The Nobel Prize in Chemistry 2010
Richard F. Heck, Ei-ichi Negishi, Akira Suzuki
Life on earth is built on carbon. Chains of carbon atoms, variously arranged, constitute the backbone of most of the molecules that form and regulate living systems. These molecules, large and small, of course contain several other elements too. But the greatest challenge to chemists, when they seek to replicate and even improve on nature's ability to construct carbon-based (organic) molecules has long been finding ways to make and break the chemical bonds between carbon atoms. Over the years, synthetic organic chemists have amassed a vast armamentarium of such reactions to use when building new molecular structures.
Many organic reactions are, however, rather prone to the formation of unwanted side-products owing to the fierce conditions or highly activated molecules required. The 2010 Nobel Prize in Chemistry rewards three chemists who have developed new methods for making carbon-carbon bonds, highly selectively, under relatively gentle conditions. All three have their reactions named after them. The Heck, Negishi and Suzuki reactions all depend on using palladium, a silvery metal, to unite two molecules, resulting in the formation of a new single bond between them. Over the last 30 years or so, these reactions have become staple and much-valued additions to the organic chemists' toolkit.
Richard Heck developed his palladium-based coupling reaction during the 1960s, publishing a series of single-author papers on the subject, before producing what became the standard protocol for the Heck reaction in 1972. In this, palladium acts as a catalyst, first taking hold of one molecule, then the other, and then joining and releasing the coupled pair while remaining itself unchanged by the procedure: a little like a dating agency. In the Heck reaction, the first molecule always contains carbon bonded to a halogen atom, such as chlorine, and the second always contains a carbon-carbon double bond. Remarkably, the reaction works at room temperature.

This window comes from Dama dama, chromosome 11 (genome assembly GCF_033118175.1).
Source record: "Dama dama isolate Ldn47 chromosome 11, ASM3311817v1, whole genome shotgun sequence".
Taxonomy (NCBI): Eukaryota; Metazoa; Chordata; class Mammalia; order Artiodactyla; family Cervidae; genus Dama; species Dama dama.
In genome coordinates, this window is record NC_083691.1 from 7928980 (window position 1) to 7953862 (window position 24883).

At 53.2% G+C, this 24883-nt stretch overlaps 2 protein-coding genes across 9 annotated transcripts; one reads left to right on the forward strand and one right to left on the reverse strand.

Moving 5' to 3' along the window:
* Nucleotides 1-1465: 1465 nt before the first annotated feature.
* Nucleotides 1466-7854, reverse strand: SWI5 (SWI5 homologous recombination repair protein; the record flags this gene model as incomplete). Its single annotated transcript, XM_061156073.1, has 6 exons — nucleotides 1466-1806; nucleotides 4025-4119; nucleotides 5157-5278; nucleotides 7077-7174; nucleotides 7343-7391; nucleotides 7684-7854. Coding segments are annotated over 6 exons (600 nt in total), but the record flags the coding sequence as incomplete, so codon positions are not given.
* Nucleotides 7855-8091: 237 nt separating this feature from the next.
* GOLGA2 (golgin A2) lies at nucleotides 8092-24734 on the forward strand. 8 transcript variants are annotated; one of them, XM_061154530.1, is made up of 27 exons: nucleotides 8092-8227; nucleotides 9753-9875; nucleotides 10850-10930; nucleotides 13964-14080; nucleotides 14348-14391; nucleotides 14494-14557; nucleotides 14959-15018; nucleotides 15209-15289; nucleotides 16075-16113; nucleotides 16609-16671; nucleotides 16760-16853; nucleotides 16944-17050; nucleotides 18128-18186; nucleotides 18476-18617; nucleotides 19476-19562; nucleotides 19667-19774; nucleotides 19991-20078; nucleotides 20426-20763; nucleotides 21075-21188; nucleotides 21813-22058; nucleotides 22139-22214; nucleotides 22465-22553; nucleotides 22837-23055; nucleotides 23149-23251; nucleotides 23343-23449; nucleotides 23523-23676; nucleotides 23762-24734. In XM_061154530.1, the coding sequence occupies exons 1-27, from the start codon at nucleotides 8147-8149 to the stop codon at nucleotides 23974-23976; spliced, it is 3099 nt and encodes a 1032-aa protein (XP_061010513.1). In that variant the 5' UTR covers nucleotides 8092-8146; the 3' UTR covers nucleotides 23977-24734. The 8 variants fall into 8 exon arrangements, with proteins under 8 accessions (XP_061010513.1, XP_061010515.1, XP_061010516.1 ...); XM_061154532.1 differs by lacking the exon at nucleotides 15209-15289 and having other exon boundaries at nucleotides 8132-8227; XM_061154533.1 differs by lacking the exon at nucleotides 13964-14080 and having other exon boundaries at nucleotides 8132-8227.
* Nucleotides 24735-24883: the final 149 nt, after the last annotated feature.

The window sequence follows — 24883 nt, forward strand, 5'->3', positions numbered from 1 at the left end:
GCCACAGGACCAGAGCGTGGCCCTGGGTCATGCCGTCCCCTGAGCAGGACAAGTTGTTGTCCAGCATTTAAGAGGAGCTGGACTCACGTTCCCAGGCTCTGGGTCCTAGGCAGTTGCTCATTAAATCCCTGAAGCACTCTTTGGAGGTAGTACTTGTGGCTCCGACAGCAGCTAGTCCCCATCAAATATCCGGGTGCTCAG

Ei-ichi Negishi and Akira Suzuki, who incidentally had both worked with Herbert Brown, the 1979 Nobel Laureate in Chemistry, extended the range of applicability of the Heck reaction, principally by developing ways of varying the second component molecule. The double-bond-containing molecule is replaced by an organozinc molecule in the Negishi reaction, and by an organoboron molecule in the Suzuki reaction. Together, these three reactions, and the variants that have since followed, have dramatically improved both the potential and the efficiency of synthetic organic chemistry and contributed substantially to the building of the complex molecules which contribute to so many areas of our daily lives, from agriculture to medicine.